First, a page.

Last in a series about the wide range of bed and breakfast lodging in Wisconsin. The state contains 300-plus licensed B&Bs, including this one.
Open the front door of the Frederick Laue House in Alma, and the first thing you see is an old easel that props up a chipped, embellished frame with a faded, hand-printed note. It reads:
“Please sign the guest book.
“If we are not here, take a room with the key in the door.
“The charge for each room is posted on the door of each room (inside).
“Please leave your money and key on the dresser of the room you are leaving and lock the door.
“Have a pleasant stay. Thank you for stopping. Please come again.”
A spiral staircase leads to at least four bedrooms, each clean and neat but a mismatch of furnishings, castoff furniture, bedding that sometimes doesn’t coordinate, flowery wallpaper and randomly placed art. Think retro, thrift-shop quality.
The overnight rate is as little as $18 for an alcove barely big enough to fit a twin bed, but you’re positioned to see the Mississippi River – right across the street – as soon as opening your eyes.
Across the hall are marquee accommodations that go for no more than $45 per night. A quartet of windows faces the river, and the room is big enough to sleep four in two beds. An area rug covers much of the hardwood floor. Three chairs are rockers and a fourth is an orange easy chair.
A one-week stay includes one free night of lodging. Other guest rooms are small and lack a river view. On top of each bed is at least one neatly folded but far-from-new towel. Everybody shares one tiny, narrow and near-bare bathroom, which contains one basic shower stall (with curtain), a toilet (with plunger), a small sink and no shelf space for bring-your-own toiletries.
Not arranged in a fashionable way downstairs is a lounging room with about everything that overnight guests need: refrigerator, microwave, coffeemaker, sink, tables, couch, chairs. Muffins and hot coffee appear in the morning.
“The place is loaded with antiques and looks like Bret Maverick just stepped out to court a fair lady,” wrote an anonymous online reviewer in 2007. “You can sit on the front porch in a wicker chair, your feet up on the rail, and watch Ol’ Man River flow past. … They just don’t make ’em like this any more.”
Innkeeper Janis Schreiber runs the show at Laue House, but she’s elusive. That means some guests never see her and she didn’t return my phone calls. The Italianate brick house was built as a sawmill operator’s home in 1879. Like much of downtown Alma, population 781, it is on the National Register of Historic Places.
Frederick Laue, a native of Schauenburg, Germany, migrated to the United States at age 16 and worked as a mechanic in Pennsylvania before moving to Buffalo City, seven miles downstream from Alma. He was the father of nine children, which gives you an idea about the size of Laue House.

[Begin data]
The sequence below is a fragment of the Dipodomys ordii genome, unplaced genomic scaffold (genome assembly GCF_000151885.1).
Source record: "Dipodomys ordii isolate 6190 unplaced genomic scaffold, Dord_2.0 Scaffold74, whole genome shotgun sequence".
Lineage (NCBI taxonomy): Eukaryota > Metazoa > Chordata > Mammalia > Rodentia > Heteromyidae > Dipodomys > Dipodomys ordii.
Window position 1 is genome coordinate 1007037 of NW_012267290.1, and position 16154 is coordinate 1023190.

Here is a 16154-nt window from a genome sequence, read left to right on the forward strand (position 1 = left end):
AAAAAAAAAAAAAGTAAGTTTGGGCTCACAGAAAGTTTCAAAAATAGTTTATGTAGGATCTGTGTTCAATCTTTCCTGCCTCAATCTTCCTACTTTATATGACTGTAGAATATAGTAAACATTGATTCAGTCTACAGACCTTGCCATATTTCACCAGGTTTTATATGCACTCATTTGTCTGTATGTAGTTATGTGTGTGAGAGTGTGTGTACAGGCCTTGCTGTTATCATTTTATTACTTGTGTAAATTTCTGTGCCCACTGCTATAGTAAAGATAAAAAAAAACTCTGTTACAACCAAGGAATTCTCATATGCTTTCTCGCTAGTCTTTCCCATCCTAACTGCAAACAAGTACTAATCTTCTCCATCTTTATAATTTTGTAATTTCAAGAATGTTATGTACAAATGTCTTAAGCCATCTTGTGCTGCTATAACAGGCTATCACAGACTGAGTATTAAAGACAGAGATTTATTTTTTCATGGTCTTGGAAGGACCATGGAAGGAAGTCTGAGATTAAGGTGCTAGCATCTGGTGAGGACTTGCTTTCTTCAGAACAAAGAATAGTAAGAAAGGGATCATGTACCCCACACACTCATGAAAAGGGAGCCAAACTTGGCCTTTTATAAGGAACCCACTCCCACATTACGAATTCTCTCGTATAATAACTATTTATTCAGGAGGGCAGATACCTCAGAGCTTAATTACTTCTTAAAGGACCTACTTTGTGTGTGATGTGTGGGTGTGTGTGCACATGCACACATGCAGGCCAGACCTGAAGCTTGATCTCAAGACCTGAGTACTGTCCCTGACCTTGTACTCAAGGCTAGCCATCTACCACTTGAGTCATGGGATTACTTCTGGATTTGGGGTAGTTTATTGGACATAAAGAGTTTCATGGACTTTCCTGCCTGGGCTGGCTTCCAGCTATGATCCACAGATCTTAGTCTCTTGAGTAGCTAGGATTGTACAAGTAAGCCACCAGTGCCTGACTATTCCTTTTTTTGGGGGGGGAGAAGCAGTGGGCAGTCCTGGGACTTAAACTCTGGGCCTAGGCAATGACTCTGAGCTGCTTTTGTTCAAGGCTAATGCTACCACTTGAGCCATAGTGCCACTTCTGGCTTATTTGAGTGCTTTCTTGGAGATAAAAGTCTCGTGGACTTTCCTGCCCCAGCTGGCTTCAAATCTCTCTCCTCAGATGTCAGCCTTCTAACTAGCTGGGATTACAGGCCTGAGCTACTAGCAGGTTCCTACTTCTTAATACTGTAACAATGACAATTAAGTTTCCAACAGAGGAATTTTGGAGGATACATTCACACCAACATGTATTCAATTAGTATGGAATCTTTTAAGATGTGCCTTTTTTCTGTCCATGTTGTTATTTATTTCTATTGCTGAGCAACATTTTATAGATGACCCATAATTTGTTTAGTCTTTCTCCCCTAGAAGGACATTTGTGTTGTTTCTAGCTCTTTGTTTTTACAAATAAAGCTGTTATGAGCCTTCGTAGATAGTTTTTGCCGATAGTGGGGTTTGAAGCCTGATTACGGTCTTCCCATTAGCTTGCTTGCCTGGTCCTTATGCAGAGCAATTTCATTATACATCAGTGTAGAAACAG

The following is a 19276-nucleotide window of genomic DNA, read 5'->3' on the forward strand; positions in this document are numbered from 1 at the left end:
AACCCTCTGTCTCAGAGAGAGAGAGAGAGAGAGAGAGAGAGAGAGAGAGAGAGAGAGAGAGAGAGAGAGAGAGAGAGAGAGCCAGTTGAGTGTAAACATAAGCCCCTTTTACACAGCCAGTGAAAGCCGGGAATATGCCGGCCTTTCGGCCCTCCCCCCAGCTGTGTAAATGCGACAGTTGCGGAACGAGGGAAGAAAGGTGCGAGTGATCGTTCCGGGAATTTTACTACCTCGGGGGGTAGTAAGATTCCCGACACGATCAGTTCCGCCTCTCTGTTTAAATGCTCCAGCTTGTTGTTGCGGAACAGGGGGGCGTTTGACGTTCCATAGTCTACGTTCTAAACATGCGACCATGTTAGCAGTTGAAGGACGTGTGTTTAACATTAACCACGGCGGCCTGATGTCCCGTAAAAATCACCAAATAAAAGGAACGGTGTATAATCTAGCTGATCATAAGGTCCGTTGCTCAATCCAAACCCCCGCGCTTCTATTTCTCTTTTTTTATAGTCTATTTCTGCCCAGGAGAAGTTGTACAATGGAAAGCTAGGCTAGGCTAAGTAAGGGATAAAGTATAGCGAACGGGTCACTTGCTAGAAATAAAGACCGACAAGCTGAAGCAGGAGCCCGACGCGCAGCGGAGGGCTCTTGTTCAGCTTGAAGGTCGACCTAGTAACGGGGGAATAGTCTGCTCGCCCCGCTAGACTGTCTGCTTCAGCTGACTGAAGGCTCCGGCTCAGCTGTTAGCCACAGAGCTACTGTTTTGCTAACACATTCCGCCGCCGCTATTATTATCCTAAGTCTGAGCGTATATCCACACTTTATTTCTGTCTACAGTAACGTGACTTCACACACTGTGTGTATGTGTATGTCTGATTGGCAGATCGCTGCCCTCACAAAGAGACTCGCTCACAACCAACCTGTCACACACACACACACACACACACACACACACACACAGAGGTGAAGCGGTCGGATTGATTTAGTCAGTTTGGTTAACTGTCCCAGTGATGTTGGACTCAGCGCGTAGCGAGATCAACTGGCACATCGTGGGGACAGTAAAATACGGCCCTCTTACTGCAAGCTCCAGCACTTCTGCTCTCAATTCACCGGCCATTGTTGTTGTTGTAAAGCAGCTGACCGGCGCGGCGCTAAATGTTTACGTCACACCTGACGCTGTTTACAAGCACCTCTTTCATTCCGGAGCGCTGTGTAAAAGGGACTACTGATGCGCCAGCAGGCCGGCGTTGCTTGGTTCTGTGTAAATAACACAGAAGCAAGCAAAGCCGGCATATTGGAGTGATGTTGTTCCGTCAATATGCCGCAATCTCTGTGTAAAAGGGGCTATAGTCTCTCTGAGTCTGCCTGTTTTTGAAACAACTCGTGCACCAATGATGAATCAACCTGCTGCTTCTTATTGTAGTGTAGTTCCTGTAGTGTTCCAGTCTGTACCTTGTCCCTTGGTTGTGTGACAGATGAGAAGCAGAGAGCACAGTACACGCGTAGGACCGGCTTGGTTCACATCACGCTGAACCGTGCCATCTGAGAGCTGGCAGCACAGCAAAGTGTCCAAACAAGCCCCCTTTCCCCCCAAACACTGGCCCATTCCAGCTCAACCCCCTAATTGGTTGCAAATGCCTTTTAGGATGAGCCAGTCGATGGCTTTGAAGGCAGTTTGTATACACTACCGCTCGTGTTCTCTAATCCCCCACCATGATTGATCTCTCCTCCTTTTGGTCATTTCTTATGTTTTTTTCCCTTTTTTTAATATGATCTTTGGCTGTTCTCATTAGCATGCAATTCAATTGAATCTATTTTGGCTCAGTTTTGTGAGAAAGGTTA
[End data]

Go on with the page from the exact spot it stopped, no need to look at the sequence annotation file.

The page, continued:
Wisconsin Public Radio “Whad’Ya Know?” researcher Diana Cook stayed there in 2003, while working on the book “Wisconsin Curiosities,” which she co-wrote with Michael Feldman. “I seemed to be the only guest that night (a Saturday night in July) and had my choice of all the rooms,” she says. “A curious experience – just the kind I like!”
All bedrooms are upstairs at the mysterious Laue House Inn, 1111 S. Main St., Alma. 608-685-4923; there is no Web site.
Five reasons to visit Alma:
Castlerock Museum: Inside a new, castle-like building is a vast, well-organized and carefully curated collection of arms and armor, illustrated with artwork and other artifacts from the era represented. The weaponry evolution that is shown begins with a 2,000-year-old Roman dagger. This is the personal and lifelong collection of Gary Schlosstein, a retired Circuit Court judge.
Buena Vista Park: Panoramic and uncluttered views of the Mississippi River Valley await 500 feet above the city, in a small but fine park whose blufftop perspective – on a clear day – stretches several miles.
Danzinger Winery: Just beyond the Alma bluffs are 15 acres of grapes that turn into award-winning wines. Mississippi Mist, a sweet white, took top honors – Best of Show and Best of Class – at the 2012 Wisconsin State Fair. Midnight Voyage, a red dessert wine, was one of two wins to earn a Double Gold at the 2012 International Cold Climate Wine Competition. Sample, linger and soak up the peaceful, countryside and river views.
Walk the city, whose National Historic District encompasses 200-plus buildings on 346 narrow acres between river and bluffs. Some short passageways are “stairstep streets” that are only accessible by walkers.
Great Alma Fish Float: In the shadow of Lock and Dam No. 4 is a place to fish on the water, catching bass and catfish to sunfish and walleye. Some people just go for the novelty of ordering a burger or “The Mess” (a breakfast platter) at the box-sized Float Cafe. To get there, find the chipped red bench at riverside and pull up a hinged slab of wood painted yellow and orange. That lets the float operator know you need a ride over. The cross-river ferry is $5, roundtrip. Open seasonally.
For more about tourism in Alma, which is on Hwy. 35, the Great River Road: almawisconsin.com, 608-685-3303.